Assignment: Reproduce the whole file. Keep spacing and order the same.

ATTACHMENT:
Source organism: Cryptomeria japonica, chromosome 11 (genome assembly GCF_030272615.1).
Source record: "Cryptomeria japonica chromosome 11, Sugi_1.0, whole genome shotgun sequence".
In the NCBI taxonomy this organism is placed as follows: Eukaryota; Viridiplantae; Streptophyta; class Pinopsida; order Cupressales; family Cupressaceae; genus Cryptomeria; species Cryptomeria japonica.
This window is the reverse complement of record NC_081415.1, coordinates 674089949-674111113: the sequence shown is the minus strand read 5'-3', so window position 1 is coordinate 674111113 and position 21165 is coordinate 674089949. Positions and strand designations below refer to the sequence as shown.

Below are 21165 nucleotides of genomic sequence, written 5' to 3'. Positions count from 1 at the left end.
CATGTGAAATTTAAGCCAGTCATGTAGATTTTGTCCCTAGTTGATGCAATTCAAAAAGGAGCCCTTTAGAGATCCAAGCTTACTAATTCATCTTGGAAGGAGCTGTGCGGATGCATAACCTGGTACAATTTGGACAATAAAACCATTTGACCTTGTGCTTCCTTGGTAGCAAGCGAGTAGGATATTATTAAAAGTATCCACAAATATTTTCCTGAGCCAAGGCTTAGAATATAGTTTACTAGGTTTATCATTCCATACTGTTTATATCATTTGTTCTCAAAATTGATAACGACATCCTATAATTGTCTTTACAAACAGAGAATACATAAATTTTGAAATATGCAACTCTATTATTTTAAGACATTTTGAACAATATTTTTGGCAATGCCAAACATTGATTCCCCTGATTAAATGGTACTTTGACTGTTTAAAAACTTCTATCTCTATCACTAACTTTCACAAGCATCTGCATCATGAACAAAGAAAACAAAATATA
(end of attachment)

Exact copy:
Source organism: Cryptomeria japonica, chromosome 11 (genome assembly GCF_030272615.1).
Source record: "Cryptomeria japonica chromosome 11, Sugi_1.0, whole genome shotgun sequence".
In the NCBI taxonomy this organism is placed as follows: Eukaryota; Viridiplantae; Streptophyta; class Pinopsida; order Cupressales; family Cupressaceae; genus Cryptomeria; species Cryptomeria japonica.
This window is the reverse complement of record NC_081415.1, coordinates 674089949-674111113: the sequence shown is the minus strand read 5'-3', so window position 1 is coordinate 674111113 and position 21165 is coordinate 674089949. Positions and strand designations below refer to the sequence as shown.

Below are 21165 nucleotides of genomic sequence, written 5' to 3'. Positions count from 1 at the left end.
CATGTGAAATTTAAGCCAGTCATGTAGATTTTGTCCCTAGTTGATGCAATTCAAAAAGGAGCCCTTTAGAGATCCAAGCTTACTAATTCATCTTGGAAGGAGCTGTGCGGATGCATAACCTGGTACAATTTGGACAATAAAACCATTTGACCTTGTGCTTCCTTGGTAGCAAGCGAGTAGGATATTATTAAAAGTATCCACAAATATTTTCCTGAGCCAAGGCTTAGAATATAGTTTACTAGGTTTATCATTCCATACTGTTTATATCATTTGTTCTCAAAATTGATAACGACATCCTATAATTGTCTTTACAAACAGAGAATACATAAATTTTGAAATATGCAACTCTATTATTTTAAGACATTTTGAACAATATTTTTGGCAATGCCAAACATTGATTCCCCTGATTAAATGGTACTTTGACTGTTTAAAAACTTCTATCTCTATCACTAACTTTCACAAGCATCTGCATCATGAACAAAGAAAACAAAATATA